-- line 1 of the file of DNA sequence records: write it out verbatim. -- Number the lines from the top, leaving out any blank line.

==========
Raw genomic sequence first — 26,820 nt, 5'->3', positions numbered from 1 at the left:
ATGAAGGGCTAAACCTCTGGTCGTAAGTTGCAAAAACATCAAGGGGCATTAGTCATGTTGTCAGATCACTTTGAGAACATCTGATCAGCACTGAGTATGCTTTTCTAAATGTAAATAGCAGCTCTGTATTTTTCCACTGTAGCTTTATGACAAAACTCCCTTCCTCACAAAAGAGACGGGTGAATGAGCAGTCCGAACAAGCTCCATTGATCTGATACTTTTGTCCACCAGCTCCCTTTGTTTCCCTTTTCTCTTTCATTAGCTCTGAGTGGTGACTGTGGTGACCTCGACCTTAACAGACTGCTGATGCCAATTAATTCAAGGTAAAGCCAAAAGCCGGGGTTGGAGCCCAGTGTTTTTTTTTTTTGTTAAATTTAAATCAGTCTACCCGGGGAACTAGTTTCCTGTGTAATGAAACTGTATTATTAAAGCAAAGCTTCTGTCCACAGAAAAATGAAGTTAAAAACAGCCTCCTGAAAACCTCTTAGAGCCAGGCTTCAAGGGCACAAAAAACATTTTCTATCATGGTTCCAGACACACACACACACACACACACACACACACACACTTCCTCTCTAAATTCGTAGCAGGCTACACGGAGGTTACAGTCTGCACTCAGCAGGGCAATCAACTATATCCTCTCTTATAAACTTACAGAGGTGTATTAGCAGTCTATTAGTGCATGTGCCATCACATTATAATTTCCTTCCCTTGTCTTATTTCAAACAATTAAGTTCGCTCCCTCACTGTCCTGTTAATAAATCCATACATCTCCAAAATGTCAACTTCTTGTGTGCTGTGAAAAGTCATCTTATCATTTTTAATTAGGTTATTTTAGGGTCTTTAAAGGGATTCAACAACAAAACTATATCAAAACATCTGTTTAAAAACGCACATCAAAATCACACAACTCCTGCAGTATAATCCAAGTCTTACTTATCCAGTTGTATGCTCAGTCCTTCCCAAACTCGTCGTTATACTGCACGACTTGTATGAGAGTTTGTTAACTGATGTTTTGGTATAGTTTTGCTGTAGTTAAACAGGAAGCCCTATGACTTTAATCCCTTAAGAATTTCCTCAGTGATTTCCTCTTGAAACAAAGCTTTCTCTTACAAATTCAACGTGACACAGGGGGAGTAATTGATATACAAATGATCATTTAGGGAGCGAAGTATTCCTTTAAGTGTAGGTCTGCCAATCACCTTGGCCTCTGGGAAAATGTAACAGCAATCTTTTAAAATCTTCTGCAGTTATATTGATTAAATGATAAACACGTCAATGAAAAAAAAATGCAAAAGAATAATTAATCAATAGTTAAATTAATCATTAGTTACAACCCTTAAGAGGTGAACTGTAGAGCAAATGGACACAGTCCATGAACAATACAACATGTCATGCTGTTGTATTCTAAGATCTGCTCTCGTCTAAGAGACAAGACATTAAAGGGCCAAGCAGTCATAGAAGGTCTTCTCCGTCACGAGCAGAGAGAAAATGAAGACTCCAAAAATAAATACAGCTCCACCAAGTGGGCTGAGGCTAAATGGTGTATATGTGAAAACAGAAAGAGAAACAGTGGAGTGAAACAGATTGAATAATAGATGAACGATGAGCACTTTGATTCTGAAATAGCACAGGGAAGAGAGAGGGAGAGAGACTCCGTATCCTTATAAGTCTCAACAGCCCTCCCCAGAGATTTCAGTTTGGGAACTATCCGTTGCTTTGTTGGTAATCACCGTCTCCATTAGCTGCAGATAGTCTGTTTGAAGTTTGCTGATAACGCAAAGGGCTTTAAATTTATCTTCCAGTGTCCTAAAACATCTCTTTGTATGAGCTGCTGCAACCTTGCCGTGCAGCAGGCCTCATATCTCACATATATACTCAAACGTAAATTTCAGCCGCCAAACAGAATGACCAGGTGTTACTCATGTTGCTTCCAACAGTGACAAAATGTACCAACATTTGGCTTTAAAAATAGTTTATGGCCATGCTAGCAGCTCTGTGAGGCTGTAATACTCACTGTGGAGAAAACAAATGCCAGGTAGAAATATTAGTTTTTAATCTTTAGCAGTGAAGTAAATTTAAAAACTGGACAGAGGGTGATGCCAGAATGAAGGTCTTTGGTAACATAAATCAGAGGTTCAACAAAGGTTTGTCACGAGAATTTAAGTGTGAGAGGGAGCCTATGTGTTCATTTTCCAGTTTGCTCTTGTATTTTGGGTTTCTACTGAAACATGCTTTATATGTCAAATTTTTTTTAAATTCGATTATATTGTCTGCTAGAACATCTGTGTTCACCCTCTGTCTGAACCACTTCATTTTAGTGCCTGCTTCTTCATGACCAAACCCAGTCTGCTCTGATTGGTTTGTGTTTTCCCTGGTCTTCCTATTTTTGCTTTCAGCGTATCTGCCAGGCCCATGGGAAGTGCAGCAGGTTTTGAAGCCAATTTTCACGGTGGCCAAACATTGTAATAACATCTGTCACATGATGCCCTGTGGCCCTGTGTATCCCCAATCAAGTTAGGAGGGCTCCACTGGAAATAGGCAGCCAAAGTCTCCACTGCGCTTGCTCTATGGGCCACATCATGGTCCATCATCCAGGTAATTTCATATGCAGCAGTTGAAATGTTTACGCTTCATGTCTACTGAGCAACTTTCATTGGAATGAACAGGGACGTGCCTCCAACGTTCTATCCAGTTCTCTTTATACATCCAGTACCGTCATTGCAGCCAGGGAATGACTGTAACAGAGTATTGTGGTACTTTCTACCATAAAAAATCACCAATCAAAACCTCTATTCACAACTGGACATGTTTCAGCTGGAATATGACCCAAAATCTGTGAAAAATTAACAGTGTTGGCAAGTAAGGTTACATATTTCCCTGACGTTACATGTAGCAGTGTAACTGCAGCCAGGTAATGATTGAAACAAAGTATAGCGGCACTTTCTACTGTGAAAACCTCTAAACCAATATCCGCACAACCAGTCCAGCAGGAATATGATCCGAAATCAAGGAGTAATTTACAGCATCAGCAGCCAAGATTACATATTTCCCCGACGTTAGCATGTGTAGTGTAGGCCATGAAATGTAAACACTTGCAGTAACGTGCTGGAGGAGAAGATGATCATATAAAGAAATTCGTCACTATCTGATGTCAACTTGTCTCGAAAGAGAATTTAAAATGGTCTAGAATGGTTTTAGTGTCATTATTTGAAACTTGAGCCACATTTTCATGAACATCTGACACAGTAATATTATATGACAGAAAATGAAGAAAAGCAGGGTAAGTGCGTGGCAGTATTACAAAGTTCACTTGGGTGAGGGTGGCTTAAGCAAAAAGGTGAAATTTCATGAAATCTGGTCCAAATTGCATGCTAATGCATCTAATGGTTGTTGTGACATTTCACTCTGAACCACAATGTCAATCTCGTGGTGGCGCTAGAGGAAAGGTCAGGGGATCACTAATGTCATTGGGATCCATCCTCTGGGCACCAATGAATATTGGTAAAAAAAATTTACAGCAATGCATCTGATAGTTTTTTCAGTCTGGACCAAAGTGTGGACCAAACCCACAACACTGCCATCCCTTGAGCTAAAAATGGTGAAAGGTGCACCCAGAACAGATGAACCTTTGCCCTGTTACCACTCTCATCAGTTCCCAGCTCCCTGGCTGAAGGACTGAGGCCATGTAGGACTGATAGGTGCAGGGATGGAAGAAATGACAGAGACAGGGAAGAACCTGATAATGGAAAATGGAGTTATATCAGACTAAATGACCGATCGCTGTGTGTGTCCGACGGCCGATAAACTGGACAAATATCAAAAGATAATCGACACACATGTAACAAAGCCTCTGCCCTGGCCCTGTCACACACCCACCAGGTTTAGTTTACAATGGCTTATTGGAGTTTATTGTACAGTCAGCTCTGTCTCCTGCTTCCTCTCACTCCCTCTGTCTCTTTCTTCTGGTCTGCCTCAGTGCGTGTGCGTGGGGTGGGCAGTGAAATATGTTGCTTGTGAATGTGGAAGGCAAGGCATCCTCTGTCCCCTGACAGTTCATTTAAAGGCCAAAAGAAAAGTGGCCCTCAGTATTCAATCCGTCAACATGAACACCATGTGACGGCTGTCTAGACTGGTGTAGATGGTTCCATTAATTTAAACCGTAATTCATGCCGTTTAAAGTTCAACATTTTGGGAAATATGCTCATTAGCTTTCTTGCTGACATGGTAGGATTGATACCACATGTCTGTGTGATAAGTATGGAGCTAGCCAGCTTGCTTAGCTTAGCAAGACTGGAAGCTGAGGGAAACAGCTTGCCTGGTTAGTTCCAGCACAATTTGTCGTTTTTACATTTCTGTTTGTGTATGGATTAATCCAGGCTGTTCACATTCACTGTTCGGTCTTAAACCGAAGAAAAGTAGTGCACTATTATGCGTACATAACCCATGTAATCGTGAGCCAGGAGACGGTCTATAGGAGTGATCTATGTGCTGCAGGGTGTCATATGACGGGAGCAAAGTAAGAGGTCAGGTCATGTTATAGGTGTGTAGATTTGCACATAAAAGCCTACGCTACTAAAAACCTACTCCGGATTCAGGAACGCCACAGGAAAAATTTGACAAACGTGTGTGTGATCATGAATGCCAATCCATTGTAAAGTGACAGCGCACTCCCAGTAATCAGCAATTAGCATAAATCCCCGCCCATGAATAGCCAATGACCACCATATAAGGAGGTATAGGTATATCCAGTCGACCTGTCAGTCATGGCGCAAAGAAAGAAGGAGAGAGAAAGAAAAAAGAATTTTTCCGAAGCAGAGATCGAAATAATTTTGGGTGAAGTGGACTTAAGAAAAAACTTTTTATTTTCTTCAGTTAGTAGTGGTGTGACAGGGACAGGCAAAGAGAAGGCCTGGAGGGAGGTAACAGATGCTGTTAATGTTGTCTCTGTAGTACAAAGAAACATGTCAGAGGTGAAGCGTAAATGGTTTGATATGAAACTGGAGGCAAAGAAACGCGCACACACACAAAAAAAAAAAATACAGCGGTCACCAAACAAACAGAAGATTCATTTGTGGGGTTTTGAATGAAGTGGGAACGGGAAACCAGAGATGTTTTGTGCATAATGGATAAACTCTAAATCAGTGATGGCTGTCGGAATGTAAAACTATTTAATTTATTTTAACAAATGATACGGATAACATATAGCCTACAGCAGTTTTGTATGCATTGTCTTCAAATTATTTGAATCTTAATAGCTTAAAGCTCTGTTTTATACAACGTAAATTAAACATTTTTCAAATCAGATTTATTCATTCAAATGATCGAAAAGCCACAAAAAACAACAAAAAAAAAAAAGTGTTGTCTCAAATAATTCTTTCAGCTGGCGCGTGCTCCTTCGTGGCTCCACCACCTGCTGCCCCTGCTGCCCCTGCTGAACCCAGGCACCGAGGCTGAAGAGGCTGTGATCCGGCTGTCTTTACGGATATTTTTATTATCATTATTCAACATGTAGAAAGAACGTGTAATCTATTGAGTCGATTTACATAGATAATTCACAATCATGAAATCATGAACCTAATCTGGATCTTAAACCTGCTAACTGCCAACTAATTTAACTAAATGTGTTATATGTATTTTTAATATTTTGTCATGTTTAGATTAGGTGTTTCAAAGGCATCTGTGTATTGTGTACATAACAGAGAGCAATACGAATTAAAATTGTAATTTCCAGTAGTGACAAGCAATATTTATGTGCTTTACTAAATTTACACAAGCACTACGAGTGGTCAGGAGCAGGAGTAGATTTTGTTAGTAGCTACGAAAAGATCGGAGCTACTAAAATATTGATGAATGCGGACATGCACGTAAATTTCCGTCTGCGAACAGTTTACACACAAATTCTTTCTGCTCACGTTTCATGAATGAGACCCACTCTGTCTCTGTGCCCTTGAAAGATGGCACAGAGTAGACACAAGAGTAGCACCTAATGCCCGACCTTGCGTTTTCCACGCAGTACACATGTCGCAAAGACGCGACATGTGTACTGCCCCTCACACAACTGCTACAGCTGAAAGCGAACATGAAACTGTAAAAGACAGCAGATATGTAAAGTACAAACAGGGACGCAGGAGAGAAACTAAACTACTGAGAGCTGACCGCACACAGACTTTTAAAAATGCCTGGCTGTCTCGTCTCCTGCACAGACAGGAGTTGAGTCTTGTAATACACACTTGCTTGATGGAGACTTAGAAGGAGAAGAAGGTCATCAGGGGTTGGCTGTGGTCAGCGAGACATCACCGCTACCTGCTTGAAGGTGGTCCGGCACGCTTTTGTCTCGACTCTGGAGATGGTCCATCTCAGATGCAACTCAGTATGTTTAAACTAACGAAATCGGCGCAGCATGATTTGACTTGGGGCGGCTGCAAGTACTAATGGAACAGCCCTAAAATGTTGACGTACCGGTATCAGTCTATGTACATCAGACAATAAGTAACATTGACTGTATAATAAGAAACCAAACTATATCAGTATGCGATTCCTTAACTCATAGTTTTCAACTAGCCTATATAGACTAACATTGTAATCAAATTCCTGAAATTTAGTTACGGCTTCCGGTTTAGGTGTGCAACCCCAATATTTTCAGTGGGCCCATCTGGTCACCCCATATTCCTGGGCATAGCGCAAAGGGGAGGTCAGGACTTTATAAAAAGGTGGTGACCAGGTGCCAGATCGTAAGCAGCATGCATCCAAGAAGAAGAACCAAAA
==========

Raw genomic sequence first — 26,820 nt, 5'->3', positions numbered from 1 at the left: